When the Food and Drug Administration (FDA) rejected the New Drug Application (NDA) for buprenorphine implant Probuphine on April 30, there was surprise on Wall Street and among many in the treatment community. An FDA advisory committee had recommended weeks before that Probuphine be approved (see ADAW, April 1).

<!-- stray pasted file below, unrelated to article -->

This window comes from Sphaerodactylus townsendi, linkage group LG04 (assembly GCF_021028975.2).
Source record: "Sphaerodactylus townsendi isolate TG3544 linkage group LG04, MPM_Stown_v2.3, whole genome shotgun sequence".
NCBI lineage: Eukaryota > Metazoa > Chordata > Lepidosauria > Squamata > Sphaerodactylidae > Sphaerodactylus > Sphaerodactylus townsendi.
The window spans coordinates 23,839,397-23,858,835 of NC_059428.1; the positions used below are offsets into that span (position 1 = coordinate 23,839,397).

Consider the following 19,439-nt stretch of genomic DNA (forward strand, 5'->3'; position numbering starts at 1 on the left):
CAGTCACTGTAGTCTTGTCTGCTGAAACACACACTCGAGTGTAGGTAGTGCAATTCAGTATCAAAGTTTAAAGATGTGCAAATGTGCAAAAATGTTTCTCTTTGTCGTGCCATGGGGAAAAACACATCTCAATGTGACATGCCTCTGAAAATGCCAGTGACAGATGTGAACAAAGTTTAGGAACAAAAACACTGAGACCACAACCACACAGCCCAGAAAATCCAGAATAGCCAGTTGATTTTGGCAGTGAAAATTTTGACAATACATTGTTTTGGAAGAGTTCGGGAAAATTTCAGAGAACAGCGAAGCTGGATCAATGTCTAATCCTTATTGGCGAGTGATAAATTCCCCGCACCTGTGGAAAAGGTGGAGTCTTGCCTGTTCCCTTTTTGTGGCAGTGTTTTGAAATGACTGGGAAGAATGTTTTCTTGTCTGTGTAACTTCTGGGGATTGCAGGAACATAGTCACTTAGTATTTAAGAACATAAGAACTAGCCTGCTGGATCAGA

Despite the fact that clinical trials showed that only 8 percent of patients were opioid-free throughout the treatment, perhaps signaling problems with determining an adequate dosage, the expectation was that since it was more effective than placebo, Probuphine would be approved. Overall, 35 percent of the Probuphine patients and 72 percent of the placebo patients in the controlled trials did not complete the six-month treatment course. The most common reason in the placebo patients was “treatment failure,” which was defined as needing additional sublingual buprenorphine beyond preset amounts. The trials did not define continued use of illicit substances as treatment failure.
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